The admiration of these two former presidents has risen to the level of a posthumous apotheosis in artistic representation. By Harold Holzer Historian, Lincoln Scholar “I venture to claim for Abraham Lincoln the place next to George Washington.” So wrote George S. Boutwell, the Civil War congressman from Massachusetts who went on to serve under[…]

Deifying the First President in ‘The Apotheosis of Washington’

The Apotheosis of Washington by Constantino Brumidi, 1865 / United States Capitol rotunda, Wikimedia Commons The Apotheosis of Washington depicts George Washington sitting amongst the heavens in an exalted manner, or in literal terms, ascending and becoming a god (apotheosis). Edited by Matthew A. McIntosh / 12.06.2018 Public Historian Brewminate Editor-in-Chief Introduction The Apotheosis of Washington is the fresco painted by Greek-Italian artist[…]

Navigating Dürer’s Woodcuts for ‘The Ship of Fools’

Attributed to Albrecht Dürer, woodcut illustration for Chapter 85, “Not Providing for Death” At the start of his career, as a young man in his twenties, Albrecht Dürer created a series of woodcuts to illustrate Sebastian Brant’s The Ship of Fools of 1494. Dürer scholar Rangsook Yoon explores the significance of these early pieces and how in[…]

Confronting Power and Violence in the Renaissance Nude

Venus of Urbino, 1538, Titian. Oil on canvas, 47 in x 65 in. Florence, Galleria degli Uffizi. Source: Wikimedia Commons From seductive centerfolds to noble savages, images of the naked human body played a complex and sometimes troubling role in European culture. By Dr. Sherry C.M. Lindquist / 12.04.2018 Dorothy Kayser Hohenberg Chair of Excellence in[…]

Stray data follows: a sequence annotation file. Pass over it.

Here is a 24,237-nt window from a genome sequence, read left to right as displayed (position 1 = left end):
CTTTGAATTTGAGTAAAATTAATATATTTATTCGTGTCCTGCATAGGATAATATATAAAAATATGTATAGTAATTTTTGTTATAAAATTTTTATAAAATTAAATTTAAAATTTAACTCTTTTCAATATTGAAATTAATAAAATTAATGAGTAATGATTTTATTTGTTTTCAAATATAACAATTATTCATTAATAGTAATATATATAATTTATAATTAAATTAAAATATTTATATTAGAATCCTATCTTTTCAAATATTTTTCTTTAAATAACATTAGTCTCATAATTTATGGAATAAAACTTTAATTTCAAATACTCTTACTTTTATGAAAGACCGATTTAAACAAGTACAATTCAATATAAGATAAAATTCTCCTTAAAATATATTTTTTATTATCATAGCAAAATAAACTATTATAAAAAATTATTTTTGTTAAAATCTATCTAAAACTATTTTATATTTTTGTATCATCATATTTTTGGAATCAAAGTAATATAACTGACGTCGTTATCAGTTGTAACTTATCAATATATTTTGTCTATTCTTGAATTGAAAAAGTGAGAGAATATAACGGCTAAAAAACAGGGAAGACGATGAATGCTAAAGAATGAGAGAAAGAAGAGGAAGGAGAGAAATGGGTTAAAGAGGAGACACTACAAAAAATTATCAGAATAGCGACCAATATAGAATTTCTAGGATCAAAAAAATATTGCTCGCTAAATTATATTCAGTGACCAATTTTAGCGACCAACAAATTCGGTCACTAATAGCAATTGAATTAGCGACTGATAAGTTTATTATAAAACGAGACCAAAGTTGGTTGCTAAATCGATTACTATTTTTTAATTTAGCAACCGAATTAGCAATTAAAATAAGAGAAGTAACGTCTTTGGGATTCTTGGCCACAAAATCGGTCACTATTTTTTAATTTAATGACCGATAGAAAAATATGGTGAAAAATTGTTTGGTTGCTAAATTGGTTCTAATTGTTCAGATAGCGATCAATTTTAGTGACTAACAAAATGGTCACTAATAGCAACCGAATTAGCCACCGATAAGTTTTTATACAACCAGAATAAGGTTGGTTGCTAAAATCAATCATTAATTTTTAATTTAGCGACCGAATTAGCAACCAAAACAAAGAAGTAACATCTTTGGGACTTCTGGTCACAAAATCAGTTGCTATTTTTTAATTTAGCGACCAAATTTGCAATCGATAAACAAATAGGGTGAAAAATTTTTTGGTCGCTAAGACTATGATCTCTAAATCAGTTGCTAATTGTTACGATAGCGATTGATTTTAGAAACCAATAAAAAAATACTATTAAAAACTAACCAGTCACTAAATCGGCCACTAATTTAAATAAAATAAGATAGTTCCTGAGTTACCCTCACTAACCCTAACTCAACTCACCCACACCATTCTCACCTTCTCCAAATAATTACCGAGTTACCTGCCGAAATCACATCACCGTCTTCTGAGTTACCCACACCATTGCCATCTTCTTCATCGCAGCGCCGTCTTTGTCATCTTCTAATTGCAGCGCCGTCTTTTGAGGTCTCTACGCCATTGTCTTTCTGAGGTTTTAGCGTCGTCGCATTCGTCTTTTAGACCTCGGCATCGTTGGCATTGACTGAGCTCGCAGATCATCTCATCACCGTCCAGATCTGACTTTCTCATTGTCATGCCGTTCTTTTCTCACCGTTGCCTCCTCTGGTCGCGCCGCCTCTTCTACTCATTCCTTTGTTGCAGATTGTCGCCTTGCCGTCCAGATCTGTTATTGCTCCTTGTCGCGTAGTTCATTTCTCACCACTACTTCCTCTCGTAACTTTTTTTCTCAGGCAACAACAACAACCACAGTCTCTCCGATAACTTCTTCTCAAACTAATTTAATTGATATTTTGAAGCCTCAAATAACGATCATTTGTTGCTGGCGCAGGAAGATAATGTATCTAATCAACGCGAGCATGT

Recording and Representing India: The East India Company’s Landscape Practices

Posthumous papers bequeathed to the honorable the East India company, and printed by order of the government of Bengal / Wikimedia Commons The East India Company produced thousands of views that helped to consolidate its authority over much of south Asia in the 18th and early 19th centuries. Rosie Dias discovers some examples from the[…]

Illuminated Manuscripts, Illuminating Medicines

From hunting rare bugs to harvesting the world’s most expensive plant parts, conservator Cheryl Porter will try almost anything to learn more about pigments from the past. These colours weren’t only used to illuminate manuscripts and paintings – they were also important medicines, and artists would often source the raw materials for their work from[…]

The ‘Horns of Moses’ in Artistic, Literary, and Archaeological Context

Why, in many representations, do we see Moses with horns? Lecture by Dr. Thomas Römer / 02.05.2009 Professor of Biblical Studies Collège de France Introduction Any self-respecting scholar of the Bible has to examine the question of literary genres, which is one of the methodological tools of biblical research. Therefore, to prepare this lecture that I am giving[…]

What the World Can Learn from Greece’s Passion for the Arts

Despite its economic crises, Greece did not falter in its mission to support arts and culture. Rhodes, pictured here, has become a role model when it comes to promoting a visionary cultural policy and supporting a vibrant arts and culture community. Serhat Beyazkaya/Unsplash The Greek model of supporting the arts is both old and ongoing; it embraces difference and internationalism[…]

The ‘Donne Hours’: A Codicological Puzzle

This medieval manuscript lies at the center of a group of books of hours produced by artists of different provenances. By Dr. Anne DuBois Postdoctoral Fellow FRS-FNRS (Belgian Fund for Scientific Research) The Donne Hours (Louvain-la-Neuve, Archives de l’Université, Ms A2) manuscript is well known to art historians under the name of the Louthe Hours. Produced by Simon[…]

“La Parisienne” of Ancient Minoa: Mortal or Goddess?

Woman or goddess (“La Parisienne”) from the Camp-Stool fresco, c.1350 B.C.E., western wing of the palace at Knossos, buon fresco, 20 cm high (Archaeological Museum of Heraklion) Whatever her original meaning, La Parisienne is an enduring testament to the skill of Minoan fresco painters. By Dr. Senta German / 08.14.2018 Faculty of Classics Andrew W Mellon Foundation[…]